First Lines Celebrating Pride Month

Celebrating Pride month, this month’s First Lines post aims to please with a selection of international authors whose novels that run the science fiction and fantasy subgenre gamut from epic fantasy to reimagining of fairy tales to urban fantasies, to dystopian tales, stories of aliens, and space opera. These authors took inspiration from their imaginations mixed with classic fairy tales or history and mythology from Africa, India, Greece, or Persia. There is something for everyone.

What is First Lines?

First Lines is a series of blog articles posted on around the first of the month. Inspired by a friend’s suggestion that I write a post on how to write the first line of your story, I started this series. My idea was to inspire my writing with examples. I also hoped to inspire other writers and point readers to books they might enjoy.

As writers, we’re often told that the first line of a story must hook the reader (particularly if that reader is an editor.) Implied is that the editor will not buy the book if the first line isn’t great. But the hooky-ness of a first line is in the eyes of the beholder. I hope you enjoy them.

Amazon Editor’s Pick:

Best Science Fiction & Fantasy

The cover of a Pale Light in the Black shows a blue and red planet in the background with satellites around it and space ships taking off away from the planet

The hardest part was the smiling. 

Commander Rosa Martín Rivas pasted another smile onto her face as she wove through the crowds and headed for her ship at the far end of the hanger. She and the rest of the members of Zumba’s Ghost had weathered the post-Games interviews with as much grace as a losing team could, answering question after question about how it felt to come within three points of beating Commander Carmichael’s SEAL team without ever breaking expression.”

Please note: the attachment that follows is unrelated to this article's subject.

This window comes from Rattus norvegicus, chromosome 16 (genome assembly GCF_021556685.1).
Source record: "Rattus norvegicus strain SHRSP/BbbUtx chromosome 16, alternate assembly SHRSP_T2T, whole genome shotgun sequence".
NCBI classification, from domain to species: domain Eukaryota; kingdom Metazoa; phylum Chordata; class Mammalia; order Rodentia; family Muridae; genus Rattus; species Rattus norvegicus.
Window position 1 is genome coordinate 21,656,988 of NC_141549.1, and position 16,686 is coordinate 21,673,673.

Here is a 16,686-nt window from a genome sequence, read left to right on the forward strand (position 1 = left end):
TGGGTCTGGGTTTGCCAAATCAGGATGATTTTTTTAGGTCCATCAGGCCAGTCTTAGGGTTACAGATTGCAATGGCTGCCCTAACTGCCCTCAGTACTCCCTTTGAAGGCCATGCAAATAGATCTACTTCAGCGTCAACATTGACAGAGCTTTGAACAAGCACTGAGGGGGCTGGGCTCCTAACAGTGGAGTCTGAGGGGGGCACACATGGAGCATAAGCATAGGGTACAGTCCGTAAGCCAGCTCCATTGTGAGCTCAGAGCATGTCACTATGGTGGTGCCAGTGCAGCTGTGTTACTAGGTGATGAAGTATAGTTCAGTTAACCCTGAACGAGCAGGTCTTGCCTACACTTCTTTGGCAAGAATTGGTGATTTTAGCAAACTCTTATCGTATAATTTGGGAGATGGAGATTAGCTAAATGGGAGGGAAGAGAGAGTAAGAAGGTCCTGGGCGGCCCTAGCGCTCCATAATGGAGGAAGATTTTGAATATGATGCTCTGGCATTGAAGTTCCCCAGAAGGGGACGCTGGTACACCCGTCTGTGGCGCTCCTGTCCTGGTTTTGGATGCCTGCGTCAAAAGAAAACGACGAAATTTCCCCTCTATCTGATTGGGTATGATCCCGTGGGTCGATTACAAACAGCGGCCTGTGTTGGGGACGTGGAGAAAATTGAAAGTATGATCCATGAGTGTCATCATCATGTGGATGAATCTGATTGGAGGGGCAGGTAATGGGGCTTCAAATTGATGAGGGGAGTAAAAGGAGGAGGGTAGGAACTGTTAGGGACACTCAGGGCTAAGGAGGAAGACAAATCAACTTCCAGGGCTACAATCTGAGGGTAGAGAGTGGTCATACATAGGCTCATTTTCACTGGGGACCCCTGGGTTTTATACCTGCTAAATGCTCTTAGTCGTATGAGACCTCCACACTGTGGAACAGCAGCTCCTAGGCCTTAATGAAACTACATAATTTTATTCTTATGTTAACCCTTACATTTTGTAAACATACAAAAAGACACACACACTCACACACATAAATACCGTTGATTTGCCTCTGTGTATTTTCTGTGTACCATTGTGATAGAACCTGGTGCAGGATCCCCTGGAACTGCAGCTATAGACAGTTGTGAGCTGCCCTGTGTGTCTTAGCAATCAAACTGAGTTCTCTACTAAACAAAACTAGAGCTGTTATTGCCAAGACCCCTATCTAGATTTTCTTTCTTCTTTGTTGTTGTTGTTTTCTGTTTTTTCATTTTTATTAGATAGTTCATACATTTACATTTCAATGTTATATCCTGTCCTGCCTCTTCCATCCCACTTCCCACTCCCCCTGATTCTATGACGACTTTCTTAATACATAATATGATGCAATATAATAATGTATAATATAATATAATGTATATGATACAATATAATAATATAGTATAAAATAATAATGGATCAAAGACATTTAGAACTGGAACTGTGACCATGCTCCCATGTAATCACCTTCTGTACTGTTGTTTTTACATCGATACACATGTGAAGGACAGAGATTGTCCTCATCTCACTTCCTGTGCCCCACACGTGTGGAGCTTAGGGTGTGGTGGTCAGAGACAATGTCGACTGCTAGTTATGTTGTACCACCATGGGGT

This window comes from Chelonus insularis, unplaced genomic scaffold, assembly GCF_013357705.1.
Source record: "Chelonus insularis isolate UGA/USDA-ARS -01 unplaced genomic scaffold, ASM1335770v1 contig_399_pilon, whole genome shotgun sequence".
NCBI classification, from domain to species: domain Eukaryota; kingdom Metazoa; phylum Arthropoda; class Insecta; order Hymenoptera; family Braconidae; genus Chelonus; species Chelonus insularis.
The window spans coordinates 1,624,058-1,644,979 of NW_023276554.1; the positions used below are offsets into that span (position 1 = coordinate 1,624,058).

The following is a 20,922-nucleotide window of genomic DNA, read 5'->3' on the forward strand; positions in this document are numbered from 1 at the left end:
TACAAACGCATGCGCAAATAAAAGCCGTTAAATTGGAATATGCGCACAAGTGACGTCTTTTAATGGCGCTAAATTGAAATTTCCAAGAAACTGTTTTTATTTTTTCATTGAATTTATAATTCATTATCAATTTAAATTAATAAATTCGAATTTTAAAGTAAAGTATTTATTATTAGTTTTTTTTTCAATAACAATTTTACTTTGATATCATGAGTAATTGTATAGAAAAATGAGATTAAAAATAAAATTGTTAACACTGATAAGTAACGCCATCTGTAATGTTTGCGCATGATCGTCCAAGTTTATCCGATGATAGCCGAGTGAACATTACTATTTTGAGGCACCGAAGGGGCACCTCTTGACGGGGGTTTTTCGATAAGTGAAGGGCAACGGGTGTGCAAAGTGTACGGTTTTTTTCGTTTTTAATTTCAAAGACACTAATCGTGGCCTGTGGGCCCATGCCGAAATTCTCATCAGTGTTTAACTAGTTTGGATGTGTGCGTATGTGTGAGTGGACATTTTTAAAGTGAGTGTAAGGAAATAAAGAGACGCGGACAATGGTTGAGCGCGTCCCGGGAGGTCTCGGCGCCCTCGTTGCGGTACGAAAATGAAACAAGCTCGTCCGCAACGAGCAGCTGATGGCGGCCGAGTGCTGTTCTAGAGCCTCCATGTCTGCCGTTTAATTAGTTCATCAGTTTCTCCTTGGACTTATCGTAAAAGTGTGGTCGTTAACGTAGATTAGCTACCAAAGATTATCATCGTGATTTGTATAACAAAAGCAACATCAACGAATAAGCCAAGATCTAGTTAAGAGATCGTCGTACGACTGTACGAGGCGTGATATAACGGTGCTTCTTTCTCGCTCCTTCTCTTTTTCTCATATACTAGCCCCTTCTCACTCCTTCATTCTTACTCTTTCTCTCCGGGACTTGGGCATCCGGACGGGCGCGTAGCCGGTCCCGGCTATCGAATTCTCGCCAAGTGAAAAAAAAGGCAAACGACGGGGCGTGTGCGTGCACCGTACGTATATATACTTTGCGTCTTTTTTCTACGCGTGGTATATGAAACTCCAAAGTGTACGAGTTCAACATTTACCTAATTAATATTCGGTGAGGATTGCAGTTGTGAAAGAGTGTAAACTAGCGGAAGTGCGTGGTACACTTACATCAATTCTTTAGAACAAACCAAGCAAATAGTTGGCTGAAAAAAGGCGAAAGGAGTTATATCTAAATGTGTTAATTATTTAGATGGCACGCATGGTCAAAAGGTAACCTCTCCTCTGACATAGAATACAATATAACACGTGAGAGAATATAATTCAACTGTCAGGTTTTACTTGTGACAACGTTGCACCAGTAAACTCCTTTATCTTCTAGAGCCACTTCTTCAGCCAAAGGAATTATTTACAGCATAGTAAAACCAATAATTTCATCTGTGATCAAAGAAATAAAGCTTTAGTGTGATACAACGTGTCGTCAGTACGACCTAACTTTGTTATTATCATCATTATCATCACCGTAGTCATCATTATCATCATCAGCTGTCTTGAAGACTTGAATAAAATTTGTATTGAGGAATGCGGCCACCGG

A Pale Light in the Black, NeoG Novel Book 1, by K.B. Wagers

Amazon Editor’s Pick:

Best Science Fiction & Fantasy

The cover of Black Leopard red wolf is a brightly colored (primarily red purple, teal, and black) of wolf and leopard intertwined with snakes and vines.

The child is dead. There is nothing left to know.

I hear there is a queen in the south who kills the man who brings her bad news. So when I give word of the boy’s death, do I write my own death with it?”

Black Leopard, Red Wolf by Marlon James

Winner of

the World Fantasy Award

Cover of the Jasmine Throne shows a background of yellow and orange flames with a young person of indeterminate genre wearing redand orange sari like clothing and holding a taller-than-a-man staff, seated on a sloping brick abutment jutting from a brick wall


In the court of the imperial mahal, the pyre was being built.

The fragrance of the gardens drifted in through the high windows—sweet roses, and even sweeter imperial needle flower, pale and fragile, growing in such thick profusion that it poured in through the lattice, its white petals unfurled against the sandstone walls. The priests flung petal on the pyre, murmuring prayers as the servants carried in wood and arranged it carefully, applying camphor and ghee, scattering drops of perfumed oil.”

The Jasmine ThroneThe Burning Kingdoms Book 1, by Tasha Suri

Amazon Editor’s Pick:

Best Literature & Fiction

Cover of the Song of Achilles shows an ancient bronze Trojan helmet on a field of teal cross-hatched with black

My father was a king and the son of kings. He was a short man, as most of us were, and built like a bull, all shoulders. He married my mother when she was fourteen and sworn by the priestess to be fruitful. It was a good match: she was an only child, and her father’s fortune would go to her husband.

He did not find out until the wedding that she was simple.”

The Song of Achilles by Madeline Miller

Amazon Editor’s Pick:

Best Science Fiction & Fantasy

Cover of Amatka is black with Orange-pink lettering and the title repeated 5 times. Superimposed in the center is a misshapen round black and white image of an industrial city with tall smoke stacks from some distance across the waters of a river, bay or ocean

Brilars’ Vanja Essie Two, information assistant with the Essie Hygiene Specialist, was the only passenger on the auto train bound for Amatka. As soon as she had climbed the steps, the door shut behind her and the train jerked into motion. Vanja took a new grip on her satchel and typewriter case and pushed the suitcase through the sliding door with her feet. On the other side, the darkness was complete.”

Amatka by Karin Tidbeck

Amazon Editor’s Pick:

Best Science Fiction & Fantasy